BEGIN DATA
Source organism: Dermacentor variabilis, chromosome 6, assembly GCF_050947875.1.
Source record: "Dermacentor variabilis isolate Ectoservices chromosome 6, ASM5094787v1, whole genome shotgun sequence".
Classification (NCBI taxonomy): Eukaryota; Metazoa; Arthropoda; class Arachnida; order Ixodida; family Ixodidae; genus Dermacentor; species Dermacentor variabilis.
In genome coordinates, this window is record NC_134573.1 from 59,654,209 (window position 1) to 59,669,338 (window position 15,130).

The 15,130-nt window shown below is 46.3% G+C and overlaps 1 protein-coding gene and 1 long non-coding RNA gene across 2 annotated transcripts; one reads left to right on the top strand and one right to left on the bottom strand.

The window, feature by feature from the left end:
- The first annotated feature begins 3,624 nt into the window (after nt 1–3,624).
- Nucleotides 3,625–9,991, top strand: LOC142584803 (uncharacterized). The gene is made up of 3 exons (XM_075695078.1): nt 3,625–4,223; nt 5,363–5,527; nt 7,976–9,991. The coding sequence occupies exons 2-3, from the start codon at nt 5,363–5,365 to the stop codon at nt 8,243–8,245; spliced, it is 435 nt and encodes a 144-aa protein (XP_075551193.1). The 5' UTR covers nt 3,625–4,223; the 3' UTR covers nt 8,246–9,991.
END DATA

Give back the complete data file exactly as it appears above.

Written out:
Source organism: Dermacentor variabilis, chromosome 6, assembly GCF_050947875.1.
Source record: "Dermacentor variabilis isolate Ectoservices chromosome 6, ASM5094787v1, whole genome shotgun sequence".
Classification (NCBI taxonomy): Eukaryota; Metazoa; Arthropoda; class Arachnida; order Ixodida; family Ixodidae; genus Dermacentor; species Dermacentor variabilis.
In genome coordinates, this window is record NC_134573.1 from 59,654,209 (window position 1) to 59,669,338 (window position 15,130).

The 15,130-nt window shown below is 46.3% G+C and overlaps 1 protein-coding gene and 1 long non-coding RNA gene across 2 annotated transcripts; one reads left to right on the top strand and one right to left on the bottom strand.

The window, feature by feature from the left end:
- The first annotated feature begins 3,624 nt into the window (after nt 1–3,624).
- Nucleotides 3,625–9,991, top strand: LOC142584803 (uncharacterized). The gene is made up of 3 exons (XM_075695078.1): nt 3,625–4,223; nt 5,363–5,527; nt 7,976–9,991. The coding sequence occupies exons 2-3, from the start codon at nt 5,363–5,365 to the stop codon at nt 8,243–8,245; spliced, it is 435 nt and encodes a 144-aa protein (XP_075551193.1). The 5' UTR covers nt 3,625–4,223; the 3' UTR covers nt 8,246–9,991.